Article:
The stipulated agreement (stip) will have the terms and conditions to which the tenant will conform as well as specified time periods for the terms and conditions. After the stip is agreed to, you and the tenant will reenter the court. A judge will ask you and the tenant whether you understand the conditions of the stip and whether the agreement is “your free act and deed,” meaning that you are doing this of your own free will. If you both say yes, the judge will make the stipulations a court order in the case. (States may differ in what the judgment is called or whether it is a judgment at all.) If you cannot agree to a stip, your case will be assigned to a judge to hear and make a decision as to what will happen in your case.

In some courts, you will not see a housing specialist. Instead, you will appear in front of a judge who will listen to both sides of the argument and make a decision in your case. The judge might make a decision on the spot or might reserve the decision for a later date and mail you (plaintiff) and the tenant (defendant) the decision when it is made.

Failure to Appear

If the tenant fails to appear in court on the day of the hearing, you can request that the court grant you a default judgment for failure to appear. A tenant can request a continuance to another date if he or she can’t make it to court that day.

Depending on the reason given and the attitude of the court, the court may assign a new court date, and you will have to come again. The same holds true for you, but don’t try it. Your reason for not showing up might not be accepted by the court, and you will lose the case for failure to appear. If this happens, you will need to start all over with the eviction.

Failure to Comply

If the tenant fails to meet a provision of the stipulation agreement, you can file a judgment for failure to comply with the court. The court can sign the judgment or can assign a court date to hear the motion.

If you find yourself back in court, the process starts over with sitting down with the housing specialist or a judge or a commissioner of the court, and a new agreement between you and the tenant could be made. Sometimes this can go on and on with the tenant failing to perform to the stip. And the court could continue to give the tenant another chance.

The Judgment and Execution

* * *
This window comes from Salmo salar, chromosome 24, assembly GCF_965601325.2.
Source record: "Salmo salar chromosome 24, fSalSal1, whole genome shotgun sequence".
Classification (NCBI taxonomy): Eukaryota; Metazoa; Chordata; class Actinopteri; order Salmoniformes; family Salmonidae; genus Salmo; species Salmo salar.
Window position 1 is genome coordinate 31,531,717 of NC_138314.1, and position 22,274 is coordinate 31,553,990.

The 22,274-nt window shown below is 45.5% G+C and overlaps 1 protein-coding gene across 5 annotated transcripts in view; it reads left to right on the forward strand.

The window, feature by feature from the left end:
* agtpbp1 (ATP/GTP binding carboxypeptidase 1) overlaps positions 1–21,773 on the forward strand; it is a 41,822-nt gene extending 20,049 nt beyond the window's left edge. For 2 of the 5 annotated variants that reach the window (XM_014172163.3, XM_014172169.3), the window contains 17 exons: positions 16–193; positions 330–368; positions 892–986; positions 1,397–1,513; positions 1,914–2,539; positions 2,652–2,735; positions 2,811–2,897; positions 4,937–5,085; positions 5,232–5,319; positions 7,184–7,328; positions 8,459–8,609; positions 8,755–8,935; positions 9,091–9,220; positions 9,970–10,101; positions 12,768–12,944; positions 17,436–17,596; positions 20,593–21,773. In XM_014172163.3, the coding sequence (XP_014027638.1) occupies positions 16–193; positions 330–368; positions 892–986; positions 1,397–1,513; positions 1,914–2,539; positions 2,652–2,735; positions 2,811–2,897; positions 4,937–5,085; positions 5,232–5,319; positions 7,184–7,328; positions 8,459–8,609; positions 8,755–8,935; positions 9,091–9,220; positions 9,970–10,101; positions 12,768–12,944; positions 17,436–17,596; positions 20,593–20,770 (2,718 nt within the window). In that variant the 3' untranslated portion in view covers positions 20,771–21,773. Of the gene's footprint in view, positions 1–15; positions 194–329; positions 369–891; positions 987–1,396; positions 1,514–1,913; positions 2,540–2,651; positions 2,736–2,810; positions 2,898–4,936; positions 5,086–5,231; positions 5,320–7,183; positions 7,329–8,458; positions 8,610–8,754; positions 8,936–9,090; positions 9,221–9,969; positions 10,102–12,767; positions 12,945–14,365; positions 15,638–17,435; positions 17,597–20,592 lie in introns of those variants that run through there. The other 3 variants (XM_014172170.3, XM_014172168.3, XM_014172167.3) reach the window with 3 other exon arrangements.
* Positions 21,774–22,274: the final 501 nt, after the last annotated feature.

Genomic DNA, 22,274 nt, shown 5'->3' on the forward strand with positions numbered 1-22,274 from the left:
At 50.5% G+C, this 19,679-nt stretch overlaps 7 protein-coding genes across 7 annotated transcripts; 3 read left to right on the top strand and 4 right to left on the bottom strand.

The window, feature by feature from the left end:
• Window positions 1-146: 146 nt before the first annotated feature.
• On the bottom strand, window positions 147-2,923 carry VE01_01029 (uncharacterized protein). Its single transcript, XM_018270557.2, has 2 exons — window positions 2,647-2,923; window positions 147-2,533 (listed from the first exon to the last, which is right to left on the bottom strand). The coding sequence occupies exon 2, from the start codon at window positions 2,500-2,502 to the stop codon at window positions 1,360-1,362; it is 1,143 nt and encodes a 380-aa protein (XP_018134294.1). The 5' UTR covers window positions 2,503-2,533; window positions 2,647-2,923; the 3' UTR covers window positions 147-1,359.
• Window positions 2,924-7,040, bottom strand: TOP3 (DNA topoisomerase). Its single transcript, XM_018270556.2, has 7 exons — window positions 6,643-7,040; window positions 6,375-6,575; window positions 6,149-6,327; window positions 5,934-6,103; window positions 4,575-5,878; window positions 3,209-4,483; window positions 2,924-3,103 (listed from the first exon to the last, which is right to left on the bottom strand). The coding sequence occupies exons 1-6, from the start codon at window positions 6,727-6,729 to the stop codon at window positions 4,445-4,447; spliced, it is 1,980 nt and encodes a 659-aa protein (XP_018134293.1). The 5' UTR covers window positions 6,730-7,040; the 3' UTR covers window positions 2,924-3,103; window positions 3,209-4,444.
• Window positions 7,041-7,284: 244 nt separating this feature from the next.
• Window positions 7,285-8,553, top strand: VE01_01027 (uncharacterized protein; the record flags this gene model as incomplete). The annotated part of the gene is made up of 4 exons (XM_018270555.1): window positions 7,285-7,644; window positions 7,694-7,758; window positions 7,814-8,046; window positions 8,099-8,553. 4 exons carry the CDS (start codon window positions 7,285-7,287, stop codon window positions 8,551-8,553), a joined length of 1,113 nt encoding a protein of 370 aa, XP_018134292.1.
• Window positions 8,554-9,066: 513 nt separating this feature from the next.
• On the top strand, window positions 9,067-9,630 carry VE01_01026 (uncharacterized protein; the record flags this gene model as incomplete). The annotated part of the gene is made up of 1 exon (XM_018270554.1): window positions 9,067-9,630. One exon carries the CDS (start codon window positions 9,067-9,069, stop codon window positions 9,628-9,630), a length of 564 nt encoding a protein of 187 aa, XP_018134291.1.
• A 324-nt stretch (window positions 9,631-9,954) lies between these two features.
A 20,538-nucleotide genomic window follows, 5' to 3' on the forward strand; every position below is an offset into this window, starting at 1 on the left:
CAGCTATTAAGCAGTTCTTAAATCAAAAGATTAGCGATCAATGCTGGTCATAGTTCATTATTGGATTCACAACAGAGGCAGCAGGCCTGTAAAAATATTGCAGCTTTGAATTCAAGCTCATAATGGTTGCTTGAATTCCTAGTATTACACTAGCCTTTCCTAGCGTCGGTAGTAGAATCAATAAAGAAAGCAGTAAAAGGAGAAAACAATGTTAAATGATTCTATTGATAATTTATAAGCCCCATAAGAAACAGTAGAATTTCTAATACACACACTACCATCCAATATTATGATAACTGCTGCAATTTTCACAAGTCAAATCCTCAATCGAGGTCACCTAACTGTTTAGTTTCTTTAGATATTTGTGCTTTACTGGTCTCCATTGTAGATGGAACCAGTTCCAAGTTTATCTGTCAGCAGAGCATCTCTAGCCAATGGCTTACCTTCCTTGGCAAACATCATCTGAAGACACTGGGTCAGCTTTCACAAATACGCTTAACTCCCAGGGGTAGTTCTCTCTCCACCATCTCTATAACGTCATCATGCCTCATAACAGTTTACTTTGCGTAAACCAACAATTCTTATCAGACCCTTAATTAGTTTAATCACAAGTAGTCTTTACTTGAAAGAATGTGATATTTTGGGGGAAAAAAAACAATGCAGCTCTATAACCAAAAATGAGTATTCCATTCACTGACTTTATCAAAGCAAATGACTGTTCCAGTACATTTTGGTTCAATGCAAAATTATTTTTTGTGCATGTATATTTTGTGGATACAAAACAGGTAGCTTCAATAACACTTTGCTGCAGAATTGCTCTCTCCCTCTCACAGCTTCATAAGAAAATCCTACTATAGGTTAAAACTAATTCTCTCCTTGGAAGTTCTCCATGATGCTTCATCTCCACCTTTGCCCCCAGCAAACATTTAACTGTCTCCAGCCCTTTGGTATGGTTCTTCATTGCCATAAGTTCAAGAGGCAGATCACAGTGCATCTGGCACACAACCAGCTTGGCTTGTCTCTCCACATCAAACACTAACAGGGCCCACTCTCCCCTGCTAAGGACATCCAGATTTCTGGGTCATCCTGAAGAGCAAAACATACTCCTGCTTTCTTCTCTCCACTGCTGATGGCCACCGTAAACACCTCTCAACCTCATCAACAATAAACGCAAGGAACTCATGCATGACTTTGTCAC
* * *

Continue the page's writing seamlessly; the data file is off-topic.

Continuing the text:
If the judgment is granted to the plaintiff, this means you are getting near the end but are not there yet. You need an execution to remove the tenant from the dwelling, and some states have a waiting period between the date of judgment and the date you can apply for an execution. The waiting period is usually five days, but your state could be different.

Once you have the execution, you will give it to a law-enforcement official recognized by the court to carry out an eviction of the tenant from the property. This official will notify the tenant and the town that, on a certain date, the tenant will be removed from the premises along with his or her belongings. Some officials require a moving company to remove the belongings from the dwelling to the street; others don’t.

On the day the official goes to the dwelling to remove the tenant, if he or she finds someone else occupying the unit other than the person you evicted, you might have a problem. This is why you need to evict John and Jane Doe along with your tenant.

The official should make an inventory of what is being removed. After everything is removed, the official will turn the dwelling over to you, and you will be able to change the locks and re-rent the unit.

The sheriff, marshal, or court official will make arrangements for the removal of your evicted tenant’s belongings and store them for a period of time for the tenant, sometimes at a cost to the tenant and sometimes without a cost. In some states it is the landlord’s responsibility to store the tenant’s belongings for a “reasonable period of time.”

Tenants can slow down the process by filing all sorts of motions, and a motion to reopen the case can be filed with the court after the judgment. Again, you need to know the laws of your state to determine what you and your tenant can do during the case.

As you can see, the eviction process is complicated, costly, and nerve-racking for a landlord—it’s definitely not for the weak of heart. But now that you know everything you need to do to legally, hopefully the next time you have to evict a tenant the process will go smoothly. Good luck!